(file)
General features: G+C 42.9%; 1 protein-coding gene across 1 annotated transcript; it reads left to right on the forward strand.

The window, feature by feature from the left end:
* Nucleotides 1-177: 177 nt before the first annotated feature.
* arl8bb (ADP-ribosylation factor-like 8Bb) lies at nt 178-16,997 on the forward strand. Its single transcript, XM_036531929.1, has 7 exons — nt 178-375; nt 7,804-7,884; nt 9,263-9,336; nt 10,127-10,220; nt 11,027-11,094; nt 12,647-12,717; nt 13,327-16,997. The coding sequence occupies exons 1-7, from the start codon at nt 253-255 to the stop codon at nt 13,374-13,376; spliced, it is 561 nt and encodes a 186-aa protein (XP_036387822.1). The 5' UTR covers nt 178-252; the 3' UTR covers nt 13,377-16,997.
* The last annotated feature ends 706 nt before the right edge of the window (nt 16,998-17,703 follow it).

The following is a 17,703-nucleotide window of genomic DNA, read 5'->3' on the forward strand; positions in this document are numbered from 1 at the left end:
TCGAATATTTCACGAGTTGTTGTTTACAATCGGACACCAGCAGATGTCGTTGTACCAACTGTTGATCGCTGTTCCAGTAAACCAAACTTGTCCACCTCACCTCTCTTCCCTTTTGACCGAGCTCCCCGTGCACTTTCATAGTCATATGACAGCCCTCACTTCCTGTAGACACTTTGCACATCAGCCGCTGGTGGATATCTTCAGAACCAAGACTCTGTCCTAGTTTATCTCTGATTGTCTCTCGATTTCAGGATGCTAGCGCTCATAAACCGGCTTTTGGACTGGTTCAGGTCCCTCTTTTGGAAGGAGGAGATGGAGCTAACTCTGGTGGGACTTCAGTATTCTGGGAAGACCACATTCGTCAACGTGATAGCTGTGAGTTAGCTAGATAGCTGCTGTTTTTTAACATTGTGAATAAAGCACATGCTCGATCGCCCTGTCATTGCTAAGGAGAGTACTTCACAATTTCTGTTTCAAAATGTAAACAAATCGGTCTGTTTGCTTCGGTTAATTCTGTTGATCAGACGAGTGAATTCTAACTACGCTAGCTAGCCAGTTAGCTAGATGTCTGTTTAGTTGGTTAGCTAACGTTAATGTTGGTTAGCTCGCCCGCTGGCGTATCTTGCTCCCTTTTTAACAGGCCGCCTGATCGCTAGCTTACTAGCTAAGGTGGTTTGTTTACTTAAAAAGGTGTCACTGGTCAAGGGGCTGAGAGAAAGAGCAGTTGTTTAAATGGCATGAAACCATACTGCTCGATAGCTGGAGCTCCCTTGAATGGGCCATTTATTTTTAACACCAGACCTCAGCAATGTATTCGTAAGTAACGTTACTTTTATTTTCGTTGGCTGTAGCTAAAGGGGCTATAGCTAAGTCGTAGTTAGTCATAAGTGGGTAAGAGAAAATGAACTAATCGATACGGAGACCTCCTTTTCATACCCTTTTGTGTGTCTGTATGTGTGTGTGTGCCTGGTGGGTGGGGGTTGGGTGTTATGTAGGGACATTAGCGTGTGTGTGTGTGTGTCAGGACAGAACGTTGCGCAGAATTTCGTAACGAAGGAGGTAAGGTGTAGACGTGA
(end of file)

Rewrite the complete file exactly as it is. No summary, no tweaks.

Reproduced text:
General features: G+C 42.9%; 1 protein-coding gene across 1 annotated transcript; it reads left to right on the forward strand.

The window, feature by feature from the left end:
* Nucleotides 1-177: 177 nt before the first annotated feature.
* arl8bb (ADP-ribosylation factor-like 8Bb) lies at nt 178-16,997 on the forward strand. Its single transcript, XM_036531929.1, has 7 exons — nt 178-375; nt 7,804-7,884; nt 9,263-9,336; nt 10,127-10,220; nt 11,027-11,094; nt 12,647-12,717; nt 13,327-16,997. The coding sequence occupies exons 1-7, from the start codon at nt 253-255 to the stop codon at nt 13,374-13,376; spliced, it is 561 nt and encodes a 186-aa protein (XP_036387822.1). The 5' UTR covers nt 178-252; the 3' UTR covers nt 13,377-16,997.
* The last annotated feature ends 706 nt before the right edge of the window (nt 16,998-17,703 follow it).

The following is a 17,703-nucleotide window of genomic DNA, read 5'->3' on the forward strand; positions in this document are numbered from 1 at the left end:
TCGAATATTTCACGAGTTGTTGTTTACAATCGGACACCAGCAGATGTCGTTGTACCAACTGTTGATCGCTGTTCCAGTAAACCAAACTTGTCCACCTCACCTCTCTTCCCTTTTGACCGAGCTCCCCGTGCACTTTCATAGTCATATGACAGCCCTCACTTCCTGTAGACACTTTGCACATCAGCCGCTGGTGGATATCTTCAGAACCAAGACTCTGTCCTAGTTTATCTCTGATTGTCTCTCGATTTCAGGATGCTAGCGCTCATAAACCGGCTTTTGGACTGGTTCAGGTCCCTCTTTTGGAAGGAGGAGATGGAGCTAACTCTGGTGGGACTTCAGTATTCTGGGAAGACCACATTCGTCAACGTGATAGCTGTGAGTTAGCTAGATAGCTGCTGTTTTTTAACATTGTGAATAAAGCACATGCTCGATCGCCCTGTCATTGCTAAGGAGAGTACTTCACAATTTCTGTTTCAAAATGTAAACAAATCGGTCTGTTTGCTTCGGTTAATTCTGTTGATCAGACGAGTGAATTCTAACTACGCTAGCTAGCCAGTTAGCTAGATGTCTGTTTAGTTGGTTAGCTAACGTTAATGTTGGTTAGCTCGCCCGCTGGCGTATCTTGCTCCCTTTTTAACAGGCCGCCTGATCGCTAGCTTACTAGCTAAGGTGGTTTGTTTACTTAAAAAGGTGTCACTGGTCAAGGGGCTGAGAGAAAGAGCAGTTGTTTAAATGGCATGAAACCATACTGCTCGATAGCTGGAGCTCCCTTGAATGGGCCATTTATTTTTAACACCAGACCTCAGCAATGTATTCGTAAGTAACGTTACTTTTATTTTCGTTGGCTGTAGCTAAAGGGGCTATAGCTAAGTCGTAGTTAGTCATAAGTGGGTAAGAGAAAATGAACTAATCGATACGGAGACCTCCTTTTCATACCCTTTTGTGTGTCTGTATGTGTGTGTGTGCCTGGTGGGTGGGGGTTGGGTGTTATGTAGGGACATTAGCGTGTGTGTGTGTGTGTCAGGACAGAACGTTGCGCAGAATTTCGTAACGAAGGAGGTAAGGTGTAGACGTGA